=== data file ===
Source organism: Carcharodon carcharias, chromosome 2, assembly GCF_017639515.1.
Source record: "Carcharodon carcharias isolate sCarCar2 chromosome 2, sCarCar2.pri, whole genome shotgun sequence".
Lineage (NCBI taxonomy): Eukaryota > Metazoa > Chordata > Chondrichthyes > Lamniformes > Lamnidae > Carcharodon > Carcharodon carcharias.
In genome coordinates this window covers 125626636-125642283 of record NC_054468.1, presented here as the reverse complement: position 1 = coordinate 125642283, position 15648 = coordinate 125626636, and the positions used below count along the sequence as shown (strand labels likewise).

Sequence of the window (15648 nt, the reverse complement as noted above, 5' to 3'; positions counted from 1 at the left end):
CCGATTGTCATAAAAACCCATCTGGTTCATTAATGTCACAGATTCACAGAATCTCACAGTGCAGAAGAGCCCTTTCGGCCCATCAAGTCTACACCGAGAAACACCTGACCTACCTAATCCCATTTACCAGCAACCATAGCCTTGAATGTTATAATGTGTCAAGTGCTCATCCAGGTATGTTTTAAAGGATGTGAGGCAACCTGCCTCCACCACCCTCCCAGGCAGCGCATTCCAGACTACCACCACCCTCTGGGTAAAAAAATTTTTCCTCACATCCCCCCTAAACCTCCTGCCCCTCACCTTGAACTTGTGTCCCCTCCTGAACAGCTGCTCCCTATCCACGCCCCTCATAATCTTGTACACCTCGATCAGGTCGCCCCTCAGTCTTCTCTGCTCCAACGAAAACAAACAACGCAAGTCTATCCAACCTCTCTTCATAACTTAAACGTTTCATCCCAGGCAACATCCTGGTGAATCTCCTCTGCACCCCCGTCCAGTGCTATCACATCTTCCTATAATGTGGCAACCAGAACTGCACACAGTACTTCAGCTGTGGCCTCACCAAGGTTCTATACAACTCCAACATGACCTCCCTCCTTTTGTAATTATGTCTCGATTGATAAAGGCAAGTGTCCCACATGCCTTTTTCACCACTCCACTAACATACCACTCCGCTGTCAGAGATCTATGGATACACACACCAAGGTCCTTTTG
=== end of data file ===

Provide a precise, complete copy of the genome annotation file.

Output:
Source organism: Carcharodon carcharias, chromosome 2, assembly GCF_017639515.1.
Source record: "Carcharodon carcharias isolate sCarCar2 chromosome 2, sCarCar2.pri, whole genome shotgun sequence".
Lineage (NCBI taxonomy): Eukaryota > Metazoa > Chordata > Chondrichthyes > Lamniformes > Lamnidae > Carcharodon > Carcharodon carcharias.
In genome coordinates this window covers 125626636-125642283 of record NC_054468.1, presented here as the reverse complement: position 1 = coordinate 125642283, position 15648 = coordinate 125626636, and the positions used below count along the sequence as shown (strand labels likewise).

Sequence of the window (15648 nt, the reverse complement as noted above, 5' to 3'; positions counted from 1 at the left end):
CCGATTGTCATAAAAACCCATCTGGTTCATTAATGTCACAGATTCACAGAATCTCACAGTGCAGAAGAGCCCTTTCGGCCCATCAAGTCTACACCGAGAAACACCTGACCTACCTAATCCCATTTACCAGCAACCATAGCCTTGAATGTTATAATGTGTCAAGTGCTCATCCAGGTATGTTTTAAAGGATGTGAGGCAACCTGCCTCCACCACCCTCCCAGGCAGCGCATTCCAGACTACCACCACCCTCTGGGTAAAAAAATTTTTCCTCACATCCCCCCTAAACCTCCTGCCCCTCACCTTGAACTTGTGTCCCCTCCTGAACAGCTGCTCCCTATCCACGCCCCTCATAATCTTGTACACCTCGATCAGGTCGCCCCTCAGTCTTCTCTGCTCCAACGAAAACAAACAACGCAAGTCTATCCAACCTCTCTTCATAACTTAAACGTTTCATCCCAGGCAACATCCTGGTGAATCTCCTCTGCACCCCCGTCCAGTGCTATCACATCTTCCTATAATGTGGCAACCAGAACTGCACACAGTACTTCAGCTGTGGCCTCACCAAGGTTCTATACAACTCCAACATGACCTCCCTCCTTTTGTAATTATGTCTCGATTGATAAAGGCAAGTGTCCCACATGCCTTTTTCACCACTCCACTAACATACCACTCCGCTGTCAGAGATCTATGGATACACACACCAAGGTCCTTTTG